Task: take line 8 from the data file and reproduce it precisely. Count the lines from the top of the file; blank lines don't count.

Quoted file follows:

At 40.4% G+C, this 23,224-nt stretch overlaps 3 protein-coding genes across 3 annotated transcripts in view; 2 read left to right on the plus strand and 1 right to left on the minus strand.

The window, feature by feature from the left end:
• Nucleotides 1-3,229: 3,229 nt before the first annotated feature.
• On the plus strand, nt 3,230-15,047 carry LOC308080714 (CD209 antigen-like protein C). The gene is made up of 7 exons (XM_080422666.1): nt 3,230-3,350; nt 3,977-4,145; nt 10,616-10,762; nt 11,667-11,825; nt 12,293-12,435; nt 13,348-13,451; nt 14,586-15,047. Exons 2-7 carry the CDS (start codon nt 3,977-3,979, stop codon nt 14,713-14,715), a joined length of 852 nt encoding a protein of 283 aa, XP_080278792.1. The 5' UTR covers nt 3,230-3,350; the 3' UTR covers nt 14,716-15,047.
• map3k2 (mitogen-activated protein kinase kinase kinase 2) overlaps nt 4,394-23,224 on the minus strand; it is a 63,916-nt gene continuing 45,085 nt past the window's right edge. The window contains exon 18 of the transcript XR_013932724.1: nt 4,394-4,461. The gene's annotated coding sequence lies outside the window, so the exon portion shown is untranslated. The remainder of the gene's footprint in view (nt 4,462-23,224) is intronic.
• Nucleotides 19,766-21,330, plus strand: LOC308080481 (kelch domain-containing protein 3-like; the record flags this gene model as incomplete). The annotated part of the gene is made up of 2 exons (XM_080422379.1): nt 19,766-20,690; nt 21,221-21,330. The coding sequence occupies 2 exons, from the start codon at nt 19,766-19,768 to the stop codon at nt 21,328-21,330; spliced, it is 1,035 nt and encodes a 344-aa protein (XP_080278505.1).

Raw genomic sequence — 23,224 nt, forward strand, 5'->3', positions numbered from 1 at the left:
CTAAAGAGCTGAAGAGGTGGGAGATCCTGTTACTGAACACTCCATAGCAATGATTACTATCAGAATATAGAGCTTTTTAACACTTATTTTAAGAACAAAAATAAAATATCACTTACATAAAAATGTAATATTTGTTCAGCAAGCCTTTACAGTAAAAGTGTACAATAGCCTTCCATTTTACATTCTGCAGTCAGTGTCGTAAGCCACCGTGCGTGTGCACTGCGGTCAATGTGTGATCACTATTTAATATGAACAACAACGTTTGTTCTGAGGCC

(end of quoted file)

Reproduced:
CTAAAGAGCTGAAGAGGTGGGAGATCCTGTTACTGAACACTCCATAGCAATGATTACTATCAGAATATAGAGCTTTTTAACACTTATTTTAAGAACAAAAATAAAATATCACTTACATAAAAATGTAATATTTGTTCAGCAAGCCTTTACAGTAAAAGTGTACAATAGCCTTCCATTTTACATTCTGCAGTCAGTGTCGTAAGCCACCGTGCGTGTGCACTGCGGTCAATGTGTGATCACTATTTAATATGAACAACAACGTTTGTTCTGAGGCC